So the answer was yes.  And this decision was made last year.  Professional development is clearly OK for Minister’s office staff, those working in core government departments, but sheesh, if you work at Radio NZ, not only do you have to settle for about two-thirds the salary of the average advisor level public servant, but you have to put on bloody sausage sizzles to raise enough money to submit your work (that’s if your manager allows it) to the annual awards ceremony.

The Radio Awards are there to recognize that work publicly – remember, not everyone that works at Radio NZ is a prime-time broadcaster with name recognition like Sean Plunket or Jim Mora.  There are many workers behind the scenes who miss out even more from the lack of funding to take part in their industry’s annual awards; the production engineers, writers and producers whose names you’ve never heard.

Save Radio New Zealand

by Jake Quinn

The Save Radio NZ Trucker

Incredible.  Last night I read the news that the National government had put the screws on Radio New Zealand, hard.  I really like Radio New Zealand National, Radio NZ’s flagship program, which I listen to every day.  I also really appreciate the service both Radio New Zealand International and Concert FM provide both local and international communities.

So I blogged on it and I started a simple Facebook group.  Fast forward a day and half and the fan page has nearly 4,000 supporters and is rapidly growing and is now being reported on stuff.co.nz, Radio NZ, and on a number of high profile blogs.  I’ve received requests to front media interviews, but for now at least I think I’ll leave that to the politicians.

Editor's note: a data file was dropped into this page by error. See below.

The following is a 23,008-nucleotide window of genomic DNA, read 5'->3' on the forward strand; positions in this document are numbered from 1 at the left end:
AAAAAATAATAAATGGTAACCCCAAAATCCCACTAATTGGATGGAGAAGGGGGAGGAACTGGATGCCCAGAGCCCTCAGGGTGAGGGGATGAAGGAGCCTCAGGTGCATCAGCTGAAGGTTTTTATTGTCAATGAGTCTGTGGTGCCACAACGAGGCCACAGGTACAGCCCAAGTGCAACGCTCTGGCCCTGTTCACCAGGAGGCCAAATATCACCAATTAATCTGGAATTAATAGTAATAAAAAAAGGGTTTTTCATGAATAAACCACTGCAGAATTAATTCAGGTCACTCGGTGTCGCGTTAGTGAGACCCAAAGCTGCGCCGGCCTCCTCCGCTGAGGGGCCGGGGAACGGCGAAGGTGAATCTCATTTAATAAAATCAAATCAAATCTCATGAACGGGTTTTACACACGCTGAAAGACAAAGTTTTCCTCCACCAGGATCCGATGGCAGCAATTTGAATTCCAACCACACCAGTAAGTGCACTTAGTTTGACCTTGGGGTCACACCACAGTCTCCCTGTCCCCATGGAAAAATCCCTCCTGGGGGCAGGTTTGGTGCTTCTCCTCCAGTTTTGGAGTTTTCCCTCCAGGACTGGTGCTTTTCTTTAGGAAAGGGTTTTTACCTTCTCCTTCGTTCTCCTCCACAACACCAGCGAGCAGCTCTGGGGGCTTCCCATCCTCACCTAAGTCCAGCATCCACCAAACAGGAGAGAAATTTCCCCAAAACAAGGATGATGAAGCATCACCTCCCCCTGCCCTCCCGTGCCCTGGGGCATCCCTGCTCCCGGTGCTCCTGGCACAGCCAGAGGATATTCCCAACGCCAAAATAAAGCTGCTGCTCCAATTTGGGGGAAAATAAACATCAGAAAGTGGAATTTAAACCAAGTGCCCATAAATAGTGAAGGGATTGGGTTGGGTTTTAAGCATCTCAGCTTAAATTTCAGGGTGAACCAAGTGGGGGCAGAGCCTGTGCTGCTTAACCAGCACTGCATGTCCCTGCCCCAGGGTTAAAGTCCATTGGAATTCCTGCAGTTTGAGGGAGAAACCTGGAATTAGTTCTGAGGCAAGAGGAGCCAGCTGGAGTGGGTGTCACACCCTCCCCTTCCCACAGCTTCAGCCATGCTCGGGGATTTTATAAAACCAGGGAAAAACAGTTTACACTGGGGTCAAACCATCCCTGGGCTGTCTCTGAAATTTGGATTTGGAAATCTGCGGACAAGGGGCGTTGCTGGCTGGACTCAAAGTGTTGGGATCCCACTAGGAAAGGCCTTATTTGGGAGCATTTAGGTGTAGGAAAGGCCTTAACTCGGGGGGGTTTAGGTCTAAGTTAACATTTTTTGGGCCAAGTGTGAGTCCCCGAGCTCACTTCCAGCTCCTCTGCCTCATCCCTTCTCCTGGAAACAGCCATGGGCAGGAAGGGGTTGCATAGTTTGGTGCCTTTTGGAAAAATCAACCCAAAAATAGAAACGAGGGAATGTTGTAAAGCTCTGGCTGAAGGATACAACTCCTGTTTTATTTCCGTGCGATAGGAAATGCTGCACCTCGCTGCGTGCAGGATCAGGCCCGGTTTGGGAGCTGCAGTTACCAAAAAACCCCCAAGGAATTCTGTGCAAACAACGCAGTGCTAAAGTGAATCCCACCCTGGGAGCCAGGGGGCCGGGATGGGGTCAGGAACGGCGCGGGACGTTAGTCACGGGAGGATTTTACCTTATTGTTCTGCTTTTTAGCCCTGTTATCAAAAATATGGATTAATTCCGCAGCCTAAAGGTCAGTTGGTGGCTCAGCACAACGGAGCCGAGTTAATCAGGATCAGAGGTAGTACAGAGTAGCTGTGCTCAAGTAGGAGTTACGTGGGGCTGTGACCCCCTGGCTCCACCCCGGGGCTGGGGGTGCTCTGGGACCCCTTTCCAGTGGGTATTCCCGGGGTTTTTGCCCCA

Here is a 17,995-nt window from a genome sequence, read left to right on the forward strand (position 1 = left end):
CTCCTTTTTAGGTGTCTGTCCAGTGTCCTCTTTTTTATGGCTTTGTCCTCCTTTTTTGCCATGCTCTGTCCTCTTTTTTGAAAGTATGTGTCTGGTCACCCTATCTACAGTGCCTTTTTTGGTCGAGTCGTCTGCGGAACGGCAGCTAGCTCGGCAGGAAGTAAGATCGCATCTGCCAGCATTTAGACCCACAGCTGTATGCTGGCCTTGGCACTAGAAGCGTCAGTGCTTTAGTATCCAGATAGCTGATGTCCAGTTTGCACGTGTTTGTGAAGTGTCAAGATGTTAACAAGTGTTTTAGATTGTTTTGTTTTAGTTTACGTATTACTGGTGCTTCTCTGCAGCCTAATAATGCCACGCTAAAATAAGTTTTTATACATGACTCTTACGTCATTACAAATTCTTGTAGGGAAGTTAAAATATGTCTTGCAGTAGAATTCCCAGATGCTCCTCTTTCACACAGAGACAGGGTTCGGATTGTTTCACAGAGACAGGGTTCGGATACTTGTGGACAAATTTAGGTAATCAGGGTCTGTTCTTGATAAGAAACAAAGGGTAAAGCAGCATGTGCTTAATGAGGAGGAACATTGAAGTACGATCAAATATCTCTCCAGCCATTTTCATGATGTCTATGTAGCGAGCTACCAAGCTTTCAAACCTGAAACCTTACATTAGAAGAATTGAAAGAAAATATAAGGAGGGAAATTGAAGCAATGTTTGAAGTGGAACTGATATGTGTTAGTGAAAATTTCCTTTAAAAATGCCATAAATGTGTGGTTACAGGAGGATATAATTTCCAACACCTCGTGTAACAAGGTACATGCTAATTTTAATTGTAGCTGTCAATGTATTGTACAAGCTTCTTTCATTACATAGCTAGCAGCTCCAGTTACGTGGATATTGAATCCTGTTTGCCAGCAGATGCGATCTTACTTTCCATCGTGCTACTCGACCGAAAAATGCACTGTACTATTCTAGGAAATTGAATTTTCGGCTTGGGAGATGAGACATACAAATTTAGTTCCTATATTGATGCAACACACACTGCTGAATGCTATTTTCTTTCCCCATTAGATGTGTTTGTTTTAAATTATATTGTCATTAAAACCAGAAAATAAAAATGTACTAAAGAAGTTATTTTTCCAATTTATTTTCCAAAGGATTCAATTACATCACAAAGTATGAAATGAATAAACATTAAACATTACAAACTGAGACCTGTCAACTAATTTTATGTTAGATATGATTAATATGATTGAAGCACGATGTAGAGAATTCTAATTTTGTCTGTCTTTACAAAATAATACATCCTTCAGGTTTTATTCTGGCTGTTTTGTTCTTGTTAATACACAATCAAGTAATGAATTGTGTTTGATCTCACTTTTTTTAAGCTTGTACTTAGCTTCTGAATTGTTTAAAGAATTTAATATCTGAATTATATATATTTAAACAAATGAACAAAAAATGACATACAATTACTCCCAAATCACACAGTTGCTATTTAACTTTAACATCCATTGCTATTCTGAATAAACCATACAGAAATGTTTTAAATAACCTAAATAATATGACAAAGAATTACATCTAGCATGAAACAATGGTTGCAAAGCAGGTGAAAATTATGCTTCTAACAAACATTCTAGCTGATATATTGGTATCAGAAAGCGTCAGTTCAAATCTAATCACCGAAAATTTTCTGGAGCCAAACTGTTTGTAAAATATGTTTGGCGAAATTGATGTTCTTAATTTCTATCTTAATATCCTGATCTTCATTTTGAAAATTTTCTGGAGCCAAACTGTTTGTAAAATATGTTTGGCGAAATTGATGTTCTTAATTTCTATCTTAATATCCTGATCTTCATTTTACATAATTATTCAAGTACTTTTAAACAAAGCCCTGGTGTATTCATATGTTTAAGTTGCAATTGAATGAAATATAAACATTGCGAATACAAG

I’m astounded by the out-poring of support the page has been getting.  All day folks have been commenting, posting links and generally sharing their love and support for all things Radio NZ, their disdain for the actions of the Broadcasting Minister Jonathan Coleman and his Cabinet colleagues in the National Party.

I think the National Party wildly underestimates the support Radio NZ has across the country.  From farmers to pensioners to urban liberal students, Radio New Zealand National is the news of record.  It’s where you know the story is straight.  They don’t have to shock for ratings or appease advertisers.  They just give us hard-working decent honest journalism.  Long may it continue.

Radio NZ on the scrap heap

by Jake Quinn

The news that the National government is putting the very existence of Radio New Zealand at risk makes for sobering reading (I’m not exaggerating, one suggestion is – quite seriously – to ditch the FM frequency outside of Auckland).  Broadcasting Minister Jonathan Coleman says he will sack the board and appoint his cronies if they don’t tow the line and radically cut costs.